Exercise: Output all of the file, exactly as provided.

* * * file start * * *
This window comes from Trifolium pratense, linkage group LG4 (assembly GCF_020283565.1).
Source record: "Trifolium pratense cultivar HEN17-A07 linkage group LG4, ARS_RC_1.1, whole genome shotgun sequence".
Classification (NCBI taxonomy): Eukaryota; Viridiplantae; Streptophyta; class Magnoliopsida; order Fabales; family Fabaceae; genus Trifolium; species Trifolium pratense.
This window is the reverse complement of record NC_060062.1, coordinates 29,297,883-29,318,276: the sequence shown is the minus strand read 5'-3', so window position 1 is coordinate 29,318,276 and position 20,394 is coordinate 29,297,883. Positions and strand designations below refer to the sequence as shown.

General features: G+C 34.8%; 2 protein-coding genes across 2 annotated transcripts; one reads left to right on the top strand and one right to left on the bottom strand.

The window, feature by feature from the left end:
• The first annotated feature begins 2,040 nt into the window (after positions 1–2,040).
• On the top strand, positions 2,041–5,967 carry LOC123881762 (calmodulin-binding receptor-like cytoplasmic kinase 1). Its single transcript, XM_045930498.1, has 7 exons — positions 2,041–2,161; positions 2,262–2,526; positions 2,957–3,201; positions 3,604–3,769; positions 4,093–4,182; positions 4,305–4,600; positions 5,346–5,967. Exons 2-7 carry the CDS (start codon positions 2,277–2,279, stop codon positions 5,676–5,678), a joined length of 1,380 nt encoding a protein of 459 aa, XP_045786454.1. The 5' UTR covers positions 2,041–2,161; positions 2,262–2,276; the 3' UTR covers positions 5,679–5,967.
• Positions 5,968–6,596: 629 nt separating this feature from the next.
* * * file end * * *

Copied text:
This window comes from Trifolium pratense, linkage group LG4 (assembly GCF_020283565.1).
Source record: "Trifolium pratense cultivar HEN17-A07 linkage group LG4, ARS_RC_1.1, whole genome shotgun sequence".
Classification (NCBI taxonomy): Eukaryota; Viridiplantae; Streptophyta; class Magnoliopsida; order Fabales; family Fabaceae; genus Trifolium; species Trifolium pratense.
This window is the reverse complement of record NC_060062.1, coordinates 29,297,883-29,318,276: the sequence shown is the minus strand read 5'-3', so window position 1 is coordinate 29,318,276 and position 20,394 is coordinate 29,297,883. Positions and strand designations below refer to the sequence as shown.

General features: G+C 34.8%; 2 protein-coding genes across 2 annotated transcripts; one reads left to right on the top strand and one right to left on the bottom strand.

The window, feature by feature from the left end:
• The first annotated feature begins 2,040 nt into the window (after positions 1–2,040).
• On the top strand, positions 2,041–5,967 carry LOC123881762 (calmodulin-binding receptor-like cytoplasmic kinase 1). Its single transcript, XM_045930498.1, has 7 exons — positions 2,041–2,161; positions 2,262–2,526; positions 2,957–3,201; positions 3,604–3,769; positions 4,093–4,182; positions 4,305–4,600; positions 5,346–5,967. Exons 2-7 carry the CDS (start codon positions 2,277–2,279, stop codon positions 5,676–5,678), a joined length of 1,380 nt encoding a protein of 459 aa, XP_045786454.1. The 5' UTR covers positions 2,041–2,161; positions 2,262–2,276; the 3' UTR covers positions 5,679–5,967.
• Positions 5,968–6,596: 629 nt separating this feature from the next.